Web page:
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Manoeuvre Point Properties of the AeroIsodinic Wing

Manoeuvre Point Properties of the AeroIsodinic Wing As part of the R.A.E.s critical study of the aeroisoclinic principle of wing design, a detailed examination was made of highspeed aeroelastic effects on manoeuvre point, with special reference to the effect of rearward movement of local aerodynamic centres at supercritical Mach numbers. From the results of calculations, using the method of R.A.E. Report No. Aero. 2320, it is concluded that as regards possible shifts of manoeuvre point, the aeroisoclinic wing is generally superior to the conventional wing. For tailless aircraft, application of the aeroisoclinic principle makes it possible to employ wings of an aspect ratio much larger than is considered practicable with conventional design. Structural design of a flutterfree aeroisoclinic wing entails radical departures from orthodox procedure, and with tailed aircraft it is therefore probably preferable to adapt the design of the tail plane and its attachment, to cope with the destabilizing deformability effects of a conventional wing, than to eradicate such effects at the source by aeroisoclinic design of the wing. http://www.deepdyve.com/assets/images/DeepDyve-Logo-lg.png Aircraft Engineering and Aerospace Technology Emerald Publishing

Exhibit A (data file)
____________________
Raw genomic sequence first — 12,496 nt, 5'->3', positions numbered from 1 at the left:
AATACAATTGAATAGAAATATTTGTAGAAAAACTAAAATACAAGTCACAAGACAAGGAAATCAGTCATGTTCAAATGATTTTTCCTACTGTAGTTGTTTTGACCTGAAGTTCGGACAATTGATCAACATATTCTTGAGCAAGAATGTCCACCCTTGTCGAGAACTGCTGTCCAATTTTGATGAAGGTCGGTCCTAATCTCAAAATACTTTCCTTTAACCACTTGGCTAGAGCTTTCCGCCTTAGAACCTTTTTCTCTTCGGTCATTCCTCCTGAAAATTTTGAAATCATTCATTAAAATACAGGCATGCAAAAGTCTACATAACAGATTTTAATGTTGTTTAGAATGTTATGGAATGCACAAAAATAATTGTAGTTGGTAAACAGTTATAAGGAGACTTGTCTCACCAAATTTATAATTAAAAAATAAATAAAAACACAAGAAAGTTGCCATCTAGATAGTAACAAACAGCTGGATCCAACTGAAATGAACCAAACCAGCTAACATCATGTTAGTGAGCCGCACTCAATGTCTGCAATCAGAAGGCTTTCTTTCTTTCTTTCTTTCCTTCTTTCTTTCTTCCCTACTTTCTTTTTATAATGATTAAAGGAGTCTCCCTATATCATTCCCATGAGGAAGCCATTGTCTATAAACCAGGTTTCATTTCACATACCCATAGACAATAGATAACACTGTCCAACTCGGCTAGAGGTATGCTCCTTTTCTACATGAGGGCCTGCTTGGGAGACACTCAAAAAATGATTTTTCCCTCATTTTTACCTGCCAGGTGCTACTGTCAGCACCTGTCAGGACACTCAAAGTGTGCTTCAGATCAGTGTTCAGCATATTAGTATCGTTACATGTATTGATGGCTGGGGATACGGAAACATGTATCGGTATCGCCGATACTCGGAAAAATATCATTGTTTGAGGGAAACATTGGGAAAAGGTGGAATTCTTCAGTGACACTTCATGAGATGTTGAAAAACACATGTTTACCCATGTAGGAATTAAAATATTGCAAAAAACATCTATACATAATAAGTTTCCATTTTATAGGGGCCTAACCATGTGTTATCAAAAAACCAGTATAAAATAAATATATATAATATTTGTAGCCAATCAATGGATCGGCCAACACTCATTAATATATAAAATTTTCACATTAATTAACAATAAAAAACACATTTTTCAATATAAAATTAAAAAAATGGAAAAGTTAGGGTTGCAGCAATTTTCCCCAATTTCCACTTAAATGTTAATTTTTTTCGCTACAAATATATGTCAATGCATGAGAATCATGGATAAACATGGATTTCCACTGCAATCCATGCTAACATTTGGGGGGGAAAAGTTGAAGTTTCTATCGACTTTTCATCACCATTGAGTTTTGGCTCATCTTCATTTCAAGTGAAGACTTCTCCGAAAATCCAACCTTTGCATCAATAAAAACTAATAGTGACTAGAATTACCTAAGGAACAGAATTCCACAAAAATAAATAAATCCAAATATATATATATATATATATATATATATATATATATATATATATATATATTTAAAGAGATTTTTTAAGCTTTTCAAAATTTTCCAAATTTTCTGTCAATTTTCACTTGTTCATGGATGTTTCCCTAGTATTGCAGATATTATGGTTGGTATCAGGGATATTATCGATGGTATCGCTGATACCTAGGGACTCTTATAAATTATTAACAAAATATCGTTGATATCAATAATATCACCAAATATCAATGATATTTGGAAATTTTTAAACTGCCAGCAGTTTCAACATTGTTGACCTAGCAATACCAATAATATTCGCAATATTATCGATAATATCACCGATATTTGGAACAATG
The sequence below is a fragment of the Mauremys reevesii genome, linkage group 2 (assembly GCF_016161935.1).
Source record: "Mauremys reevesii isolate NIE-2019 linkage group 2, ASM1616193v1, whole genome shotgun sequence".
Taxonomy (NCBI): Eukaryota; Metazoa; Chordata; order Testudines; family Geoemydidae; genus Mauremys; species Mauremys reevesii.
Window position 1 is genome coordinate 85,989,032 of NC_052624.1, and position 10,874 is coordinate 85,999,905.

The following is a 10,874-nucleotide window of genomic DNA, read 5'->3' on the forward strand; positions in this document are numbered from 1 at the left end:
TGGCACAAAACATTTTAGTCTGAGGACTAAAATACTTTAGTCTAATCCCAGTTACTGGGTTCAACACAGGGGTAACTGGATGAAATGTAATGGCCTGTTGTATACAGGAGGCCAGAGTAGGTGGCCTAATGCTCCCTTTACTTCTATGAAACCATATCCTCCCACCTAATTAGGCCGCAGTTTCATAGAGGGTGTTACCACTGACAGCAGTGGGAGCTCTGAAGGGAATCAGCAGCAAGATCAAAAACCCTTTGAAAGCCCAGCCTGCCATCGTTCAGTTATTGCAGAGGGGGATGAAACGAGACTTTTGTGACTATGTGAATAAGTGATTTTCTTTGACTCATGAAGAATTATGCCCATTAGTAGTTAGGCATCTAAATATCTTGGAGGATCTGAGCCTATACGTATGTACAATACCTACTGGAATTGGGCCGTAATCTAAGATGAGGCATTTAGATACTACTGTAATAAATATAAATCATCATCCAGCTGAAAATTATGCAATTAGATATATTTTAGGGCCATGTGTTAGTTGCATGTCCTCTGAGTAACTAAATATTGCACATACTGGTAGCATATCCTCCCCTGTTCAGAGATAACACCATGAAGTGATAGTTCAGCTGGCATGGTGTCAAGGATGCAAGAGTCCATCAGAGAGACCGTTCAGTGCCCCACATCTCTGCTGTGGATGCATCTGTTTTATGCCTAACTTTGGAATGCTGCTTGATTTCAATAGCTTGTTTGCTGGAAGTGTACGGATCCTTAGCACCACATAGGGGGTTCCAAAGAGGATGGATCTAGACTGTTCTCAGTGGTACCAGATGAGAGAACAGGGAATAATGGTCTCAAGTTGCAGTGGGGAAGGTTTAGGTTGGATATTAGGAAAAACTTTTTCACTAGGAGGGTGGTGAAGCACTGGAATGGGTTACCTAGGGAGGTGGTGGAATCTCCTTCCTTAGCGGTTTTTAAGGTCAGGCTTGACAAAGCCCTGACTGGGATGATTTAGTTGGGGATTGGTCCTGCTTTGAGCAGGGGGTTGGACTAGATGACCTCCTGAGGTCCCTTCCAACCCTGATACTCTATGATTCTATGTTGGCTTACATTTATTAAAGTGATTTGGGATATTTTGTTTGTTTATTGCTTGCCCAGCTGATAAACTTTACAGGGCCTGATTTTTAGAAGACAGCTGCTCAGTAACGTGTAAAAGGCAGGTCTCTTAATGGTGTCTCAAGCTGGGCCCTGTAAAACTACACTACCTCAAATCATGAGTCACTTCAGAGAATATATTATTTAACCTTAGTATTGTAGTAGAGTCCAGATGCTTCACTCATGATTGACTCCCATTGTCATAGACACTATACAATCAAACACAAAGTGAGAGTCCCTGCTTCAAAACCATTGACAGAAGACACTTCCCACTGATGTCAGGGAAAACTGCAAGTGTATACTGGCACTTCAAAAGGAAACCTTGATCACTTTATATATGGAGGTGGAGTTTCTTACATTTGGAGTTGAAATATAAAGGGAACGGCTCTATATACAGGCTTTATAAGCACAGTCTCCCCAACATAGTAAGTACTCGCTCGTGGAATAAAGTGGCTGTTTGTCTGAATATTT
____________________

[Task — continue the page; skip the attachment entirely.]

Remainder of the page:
Manoeuvre Point Properties of the AeroIsodinic Wing

Aircraft Engineering and Aerospace Technology , Volume 24 (9): 6 – Sep 1, 1952

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Publisher
Emerald Publishing
Copyright
Copyright © Emerald Group Publishing Limited
ISSN
0002-2667
DOI
10.1108/eb032201
Publisher site
See Article on Publisher Site

Abstract

As part of the R.A.E.s critical study of the aeroisoclinic principle of wing design, a detailed examination was made of highspeed aeroelastic effects on manoeuvre point, with special reference to the effect of rearward movement of local aerodynamic centres at supercritical Mach numbers. From the results of calculations, using the method of R.A.E. Report No. Aero. 2320, it is concluded that as regards possible shifts of manoeuvre point, the aeroisoclinic wing is generally superior to the conventional wing. For tailless aircraft, application of the aeroisoclinic principle makes it possible to employ wings of an aspect ratio much larger than is considered practicable with conventional design. Structural design of a flutterfree aeroisoclinic wing entails radical departures from orthodox procedure, and with tailed aircraft it is therefore probably preferable to adapt the design of the tail plane and its attachment, to cope with the destabilizing deformability effects of a conventional wing, than to eradicate such effects at the source by aeroisoclinic design of the wing.

Journal

Aircraft Engineering and Aerospace TechnologyEmerald Publishing

Published: Sep 1, 1952

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